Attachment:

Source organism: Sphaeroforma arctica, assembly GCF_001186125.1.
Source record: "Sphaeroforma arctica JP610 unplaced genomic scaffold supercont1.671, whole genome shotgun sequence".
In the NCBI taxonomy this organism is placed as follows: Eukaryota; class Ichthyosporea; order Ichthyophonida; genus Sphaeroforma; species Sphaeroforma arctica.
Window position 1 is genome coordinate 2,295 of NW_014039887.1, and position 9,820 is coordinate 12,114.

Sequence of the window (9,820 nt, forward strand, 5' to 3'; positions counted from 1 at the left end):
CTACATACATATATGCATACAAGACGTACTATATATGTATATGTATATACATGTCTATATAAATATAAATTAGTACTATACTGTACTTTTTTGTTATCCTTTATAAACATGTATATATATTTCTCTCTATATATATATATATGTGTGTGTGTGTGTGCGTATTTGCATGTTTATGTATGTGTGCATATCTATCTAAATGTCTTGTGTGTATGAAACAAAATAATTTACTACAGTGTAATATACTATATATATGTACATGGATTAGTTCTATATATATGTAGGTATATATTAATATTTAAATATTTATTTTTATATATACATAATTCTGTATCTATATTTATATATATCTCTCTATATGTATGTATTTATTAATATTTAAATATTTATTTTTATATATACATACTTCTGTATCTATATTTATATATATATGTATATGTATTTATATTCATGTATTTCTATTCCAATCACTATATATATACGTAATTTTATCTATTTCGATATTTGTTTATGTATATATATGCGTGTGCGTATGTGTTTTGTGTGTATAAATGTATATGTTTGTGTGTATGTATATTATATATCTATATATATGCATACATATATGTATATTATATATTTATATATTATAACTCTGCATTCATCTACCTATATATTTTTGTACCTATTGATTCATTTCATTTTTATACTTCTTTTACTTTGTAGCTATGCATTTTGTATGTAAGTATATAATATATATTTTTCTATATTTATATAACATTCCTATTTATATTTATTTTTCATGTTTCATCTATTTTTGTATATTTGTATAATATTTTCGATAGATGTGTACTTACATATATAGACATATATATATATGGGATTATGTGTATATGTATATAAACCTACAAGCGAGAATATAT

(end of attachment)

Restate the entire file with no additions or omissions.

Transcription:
Source organism: Sphaeroforma arctica, assembly GCF_001186125.1.
Source record: "Sphaeroforma arctica JP610 unplaced genomic scaffold supercont1.671, whole genome shotgun sequence".
In the NCBI taxonomy this organism is placed as follows: Eukaryota; class Ichthyosporea; order Ichthyophonida; genus Sphaeroforma; species Sphaeroforma arctica.
Window position 1 is genome coordinate 2,295 of NW_014039887.1, and position 9,820 is coordinate 12,114.

Sequence of the window (9,820 nt, forward strand, 5' to 3'; positions counted from 1 at the left end):
CTACATACATATATGCATACAAGACGTACTATATATGTATATGTATATACATGTCTATATAAATATAAATTAGTACTATACTGTACTTTTTTGTTATCCTTTATAAACATGTATATATATTTCTCTCTATATATATATATATGTGTGTGTGTGTGTGCGTATTTGCATGTTTATGTATGTGTGCATATCTATCTAAATGTCTTGTGTGTATGAAACAAAATAATTTACTACAGTGTAATATACTATATATATGTACATGGATTAGTTCTATATATATGTAGGTATATATTAATATTTAAATATTTATTTTTATATATACATAATTCTGTATCTATATTTATATATATCTCTCTATATGTATGTATTTATTAATATTTAAATATTTATTTTTATATATACATACTTCTGTATCTATATTTATATATATATGTATATGTATTTATATTCATGTATTTCTATTCCAATCACTATATATATACGTAATTTTATCTATTTCGATATTTGTTTATGTATATATATGCGTGTGCGTATGTGTTTTGTGTGTATAAATGTATATGTTTGTGTGTATGTATATTATATATCTATATATATGCATACATATATGTATATTATATATTTATATATTATAACTCTGCATTCATCTACCTATATATTTTTGTACCTATTGATTCATTTCATTTTTATACTTCTTTTACTTTGTAGCTATGCATTTTGTATGTAAGTATATAATATATATTTTTCTATATTTATATAACATTCCTATTTATATTTATTTTTCATGTTTCATCTATTTTTGTATATTTGTATAATATTTTCGATAGATGTGTACTTACATATATAGACATATATATATATGGGATTATGTGTATATGTATATAAACCTACAAGCGAGAATATAT